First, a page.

The development of ancient cities meant that greater numbers of people could congregate in one area, which became a hub for trade, artistry, and craftsmanship, as well as the exchange of ideas, culture, technology and information. As cities became linked by the first early empires and kingdoms, trade networks could be expanded, allowing for even greater opportunities for free movement, trade and the exchange of wealth and knowledge. While ancient peoples often did suffer from poverty and deprivation, and farmers were often subject to the rigours of environmental disasters (e.g. floods, droughts, etc.) and war, the opportunities for trade and development were great. And the greater the empire, the greater the opportunities. When the Romans invaded Great Britain, starting in 43 BC, and eventually incorporated it into their burgeoning empire, the British Isles were opened to a new vista of culture, technology, trade and civilization. Many benefits followed, including the development of new towns, the construction or roads and other infrastructure, the introduction of the more efficient Roman plough, imported pottery and metalwork, new building methods, window panes, latrines, real architecture, sculpture and representational art, as well as Roman capital, which helped to develop the British economy.[29] During the Pax Romana, the great golden age of Roman civilization, Britain enjoyed the benefits of peace and prosperity and, furthermore, the Romans built a major port on the Thames, which came to be known as Londinium (i.e. London).[30] A similar unifying and economically-beneficial effect occurred with the spread of the expansion of British trade, culture and the rule of law during the 18th and 19th centuries. Indeed, as Niall Ferguson argues, the “combination of free trade, mass migration, and unprecedented overseas investment propelled large parts of the British Empire to the forefront of world economic development”, while also building infrastructure, the rule of law and numerous economic investments and improvements in places as far flung as East Africa and India.[31]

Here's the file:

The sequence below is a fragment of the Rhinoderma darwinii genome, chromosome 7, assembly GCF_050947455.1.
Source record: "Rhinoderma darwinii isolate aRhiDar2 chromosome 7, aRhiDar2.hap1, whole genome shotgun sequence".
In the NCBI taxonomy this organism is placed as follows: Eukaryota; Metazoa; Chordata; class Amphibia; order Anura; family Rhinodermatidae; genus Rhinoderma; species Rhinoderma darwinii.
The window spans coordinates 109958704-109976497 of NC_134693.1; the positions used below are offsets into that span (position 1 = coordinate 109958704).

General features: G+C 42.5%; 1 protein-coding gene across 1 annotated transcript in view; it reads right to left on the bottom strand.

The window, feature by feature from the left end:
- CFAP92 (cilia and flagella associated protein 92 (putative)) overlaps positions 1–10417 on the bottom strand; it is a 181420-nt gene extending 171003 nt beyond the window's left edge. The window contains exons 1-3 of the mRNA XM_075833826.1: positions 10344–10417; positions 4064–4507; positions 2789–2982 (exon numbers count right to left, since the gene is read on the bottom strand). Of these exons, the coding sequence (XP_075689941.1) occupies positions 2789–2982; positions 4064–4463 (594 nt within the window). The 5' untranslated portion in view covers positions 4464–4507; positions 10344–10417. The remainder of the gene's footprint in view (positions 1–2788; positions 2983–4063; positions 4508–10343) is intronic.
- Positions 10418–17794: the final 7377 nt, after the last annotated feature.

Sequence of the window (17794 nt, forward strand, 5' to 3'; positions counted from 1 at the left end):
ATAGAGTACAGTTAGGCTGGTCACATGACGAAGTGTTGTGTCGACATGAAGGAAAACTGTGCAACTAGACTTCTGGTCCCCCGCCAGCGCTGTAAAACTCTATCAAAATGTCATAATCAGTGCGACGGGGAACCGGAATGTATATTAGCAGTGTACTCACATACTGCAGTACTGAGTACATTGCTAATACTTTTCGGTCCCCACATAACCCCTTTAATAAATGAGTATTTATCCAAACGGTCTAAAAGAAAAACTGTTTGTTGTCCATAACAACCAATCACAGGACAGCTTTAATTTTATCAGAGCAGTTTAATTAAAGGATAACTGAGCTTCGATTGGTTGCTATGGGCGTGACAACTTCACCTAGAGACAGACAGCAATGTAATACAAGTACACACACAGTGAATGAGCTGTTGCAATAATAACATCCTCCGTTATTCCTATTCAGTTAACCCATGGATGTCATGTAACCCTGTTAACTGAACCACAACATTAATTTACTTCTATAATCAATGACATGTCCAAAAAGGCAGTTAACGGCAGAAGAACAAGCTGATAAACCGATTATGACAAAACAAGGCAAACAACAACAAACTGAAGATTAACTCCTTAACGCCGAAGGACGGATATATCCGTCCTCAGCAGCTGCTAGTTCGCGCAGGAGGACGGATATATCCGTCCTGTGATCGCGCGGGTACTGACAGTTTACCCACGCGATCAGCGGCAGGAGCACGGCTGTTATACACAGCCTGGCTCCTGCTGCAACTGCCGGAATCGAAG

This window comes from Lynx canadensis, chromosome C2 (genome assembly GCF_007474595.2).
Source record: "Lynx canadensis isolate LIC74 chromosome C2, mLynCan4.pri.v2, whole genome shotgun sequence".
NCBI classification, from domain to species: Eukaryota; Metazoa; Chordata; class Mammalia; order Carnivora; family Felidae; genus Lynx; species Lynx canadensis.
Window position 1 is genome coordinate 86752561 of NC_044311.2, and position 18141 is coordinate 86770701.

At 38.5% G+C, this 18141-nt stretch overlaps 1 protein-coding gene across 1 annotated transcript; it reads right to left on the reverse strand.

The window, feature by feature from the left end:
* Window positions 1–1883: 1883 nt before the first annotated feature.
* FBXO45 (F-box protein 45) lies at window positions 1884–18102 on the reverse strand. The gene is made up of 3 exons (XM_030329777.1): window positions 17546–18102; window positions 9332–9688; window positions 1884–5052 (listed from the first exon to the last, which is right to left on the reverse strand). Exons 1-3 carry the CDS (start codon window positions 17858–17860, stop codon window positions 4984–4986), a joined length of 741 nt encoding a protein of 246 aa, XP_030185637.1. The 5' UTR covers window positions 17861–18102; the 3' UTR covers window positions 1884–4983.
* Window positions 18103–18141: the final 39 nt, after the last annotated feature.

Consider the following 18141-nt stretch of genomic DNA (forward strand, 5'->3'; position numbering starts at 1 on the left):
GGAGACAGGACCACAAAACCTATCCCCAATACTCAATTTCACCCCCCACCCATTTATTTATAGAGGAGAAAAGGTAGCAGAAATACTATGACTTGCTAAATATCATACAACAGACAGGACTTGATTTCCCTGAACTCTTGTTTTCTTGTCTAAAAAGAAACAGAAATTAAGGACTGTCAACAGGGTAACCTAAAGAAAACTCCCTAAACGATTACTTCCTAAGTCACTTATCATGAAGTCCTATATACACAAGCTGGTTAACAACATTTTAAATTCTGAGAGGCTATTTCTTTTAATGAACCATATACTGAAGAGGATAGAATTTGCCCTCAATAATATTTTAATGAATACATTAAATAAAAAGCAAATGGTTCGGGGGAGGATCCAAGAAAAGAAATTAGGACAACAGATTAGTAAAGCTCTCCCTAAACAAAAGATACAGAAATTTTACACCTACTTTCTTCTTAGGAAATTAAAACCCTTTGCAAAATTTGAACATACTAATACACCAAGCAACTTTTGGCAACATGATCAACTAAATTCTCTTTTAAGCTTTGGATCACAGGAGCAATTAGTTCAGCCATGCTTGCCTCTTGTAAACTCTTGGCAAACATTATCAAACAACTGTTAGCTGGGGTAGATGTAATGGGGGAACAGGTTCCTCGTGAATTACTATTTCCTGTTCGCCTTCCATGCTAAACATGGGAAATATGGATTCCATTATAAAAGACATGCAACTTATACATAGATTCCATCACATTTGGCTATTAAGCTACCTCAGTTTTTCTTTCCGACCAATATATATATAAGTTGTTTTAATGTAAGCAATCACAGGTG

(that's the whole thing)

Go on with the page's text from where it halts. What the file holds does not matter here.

The British Empire (1910)[32]